A fleeting glance reveals a purposeful face dominated by a large, hexagonal single-frame grille, and an expansive light strip across its rear end – both design features we’ve grown accustomed to seeing on Audi’s existing models. The more reserved mode adopted here will surely be motivated by a desire to coax more conservatively minded buyers into the all-electric SUV; a more outlandish one, though, might have given the E-tron more distinctive presence on the road.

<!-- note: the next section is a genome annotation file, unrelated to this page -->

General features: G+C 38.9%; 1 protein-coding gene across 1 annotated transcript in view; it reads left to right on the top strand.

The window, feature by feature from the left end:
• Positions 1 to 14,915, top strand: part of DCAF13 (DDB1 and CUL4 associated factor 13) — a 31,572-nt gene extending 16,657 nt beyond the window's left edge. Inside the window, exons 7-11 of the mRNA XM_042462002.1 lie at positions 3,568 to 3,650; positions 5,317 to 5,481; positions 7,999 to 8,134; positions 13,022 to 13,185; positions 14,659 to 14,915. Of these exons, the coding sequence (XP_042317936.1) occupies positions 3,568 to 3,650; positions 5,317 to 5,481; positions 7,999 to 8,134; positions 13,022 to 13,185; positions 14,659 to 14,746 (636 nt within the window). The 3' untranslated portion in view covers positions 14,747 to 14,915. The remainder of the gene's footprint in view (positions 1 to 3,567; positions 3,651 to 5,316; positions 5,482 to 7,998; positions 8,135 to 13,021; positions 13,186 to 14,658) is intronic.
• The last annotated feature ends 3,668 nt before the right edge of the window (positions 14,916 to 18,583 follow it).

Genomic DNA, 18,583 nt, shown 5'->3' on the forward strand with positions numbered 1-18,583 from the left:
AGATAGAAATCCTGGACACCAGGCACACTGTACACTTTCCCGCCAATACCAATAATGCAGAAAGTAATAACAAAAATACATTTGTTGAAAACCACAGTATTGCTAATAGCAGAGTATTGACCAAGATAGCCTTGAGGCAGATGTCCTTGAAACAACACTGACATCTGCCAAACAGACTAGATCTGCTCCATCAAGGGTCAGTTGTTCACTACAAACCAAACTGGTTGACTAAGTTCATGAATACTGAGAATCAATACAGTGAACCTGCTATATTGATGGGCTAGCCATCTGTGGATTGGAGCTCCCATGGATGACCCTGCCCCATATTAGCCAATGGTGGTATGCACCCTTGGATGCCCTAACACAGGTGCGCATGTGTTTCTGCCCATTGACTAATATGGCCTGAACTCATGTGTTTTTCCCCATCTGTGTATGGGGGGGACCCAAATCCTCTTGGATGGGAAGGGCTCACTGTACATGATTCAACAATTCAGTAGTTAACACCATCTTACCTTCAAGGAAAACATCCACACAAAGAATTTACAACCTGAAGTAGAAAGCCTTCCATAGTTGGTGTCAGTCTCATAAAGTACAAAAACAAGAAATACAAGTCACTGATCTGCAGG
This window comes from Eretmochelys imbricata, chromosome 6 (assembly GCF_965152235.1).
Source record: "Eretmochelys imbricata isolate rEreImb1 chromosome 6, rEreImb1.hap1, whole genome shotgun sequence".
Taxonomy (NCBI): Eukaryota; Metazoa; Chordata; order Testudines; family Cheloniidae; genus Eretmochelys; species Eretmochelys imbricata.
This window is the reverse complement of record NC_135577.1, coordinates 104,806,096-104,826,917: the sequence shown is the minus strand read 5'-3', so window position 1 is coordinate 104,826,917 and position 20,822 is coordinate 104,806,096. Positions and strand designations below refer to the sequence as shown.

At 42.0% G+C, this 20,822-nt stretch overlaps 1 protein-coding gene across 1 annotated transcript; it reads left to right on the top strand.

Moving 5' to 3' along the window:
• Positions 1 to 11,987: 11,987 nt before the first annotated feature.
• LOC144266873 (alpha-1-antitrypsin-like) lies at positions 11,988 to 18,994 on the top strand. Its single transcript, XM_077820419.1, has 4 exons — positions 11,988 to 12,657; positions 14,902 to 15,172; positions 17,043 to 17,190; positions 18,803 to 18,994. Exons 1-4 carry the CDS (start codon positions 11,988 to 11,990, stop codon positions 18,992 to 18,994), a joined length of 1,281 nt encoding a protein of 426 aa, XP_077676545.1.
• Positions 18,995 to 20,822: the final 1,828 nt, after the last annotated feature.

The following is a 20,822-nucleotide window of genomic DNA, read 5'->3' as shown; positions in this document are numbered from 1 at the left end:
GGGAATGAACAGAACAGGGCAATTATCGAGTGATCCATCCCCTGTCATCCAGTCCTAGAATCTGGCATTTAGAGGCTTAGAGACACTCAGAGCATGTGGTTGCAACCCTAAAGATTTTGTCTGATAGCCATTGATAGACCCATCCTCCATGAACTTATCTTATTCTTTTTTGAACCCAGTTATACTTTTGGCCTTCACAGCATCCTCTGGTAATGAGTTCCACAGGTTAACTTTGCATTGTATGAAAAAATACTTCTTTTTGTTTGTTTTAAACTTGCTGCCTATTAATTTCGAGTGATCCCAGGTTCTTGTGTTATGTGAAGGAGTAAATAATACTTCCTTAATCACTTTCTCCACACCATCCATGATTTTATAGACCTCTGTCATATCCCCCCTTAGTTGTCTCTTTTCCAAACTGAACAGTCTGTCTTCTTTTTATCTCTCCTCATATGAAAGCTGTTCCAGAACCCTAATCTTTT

That said, the E-tron’s form played a crucial part in allowing Audi’s aerodynamics engineers to achieve their targets. The car’s shape – combined with a completely flat underbody, trick alloys, a controllable cool-air inlet in the front grille and optional camera-based wing mirrors – sees the E-tron’s drag coefficient drop as low as 0.27. The Jaguar I-Pace manages a figure of 0.29 by comparison.
This all sits on an adapted version of the Volkswagen Group’s MLB Evo platform. At 4.9 metres long, the E-tron lies between the larger Q7 and smaller Q5 in terms of size, but at just 1.6m tall it’s lower than both.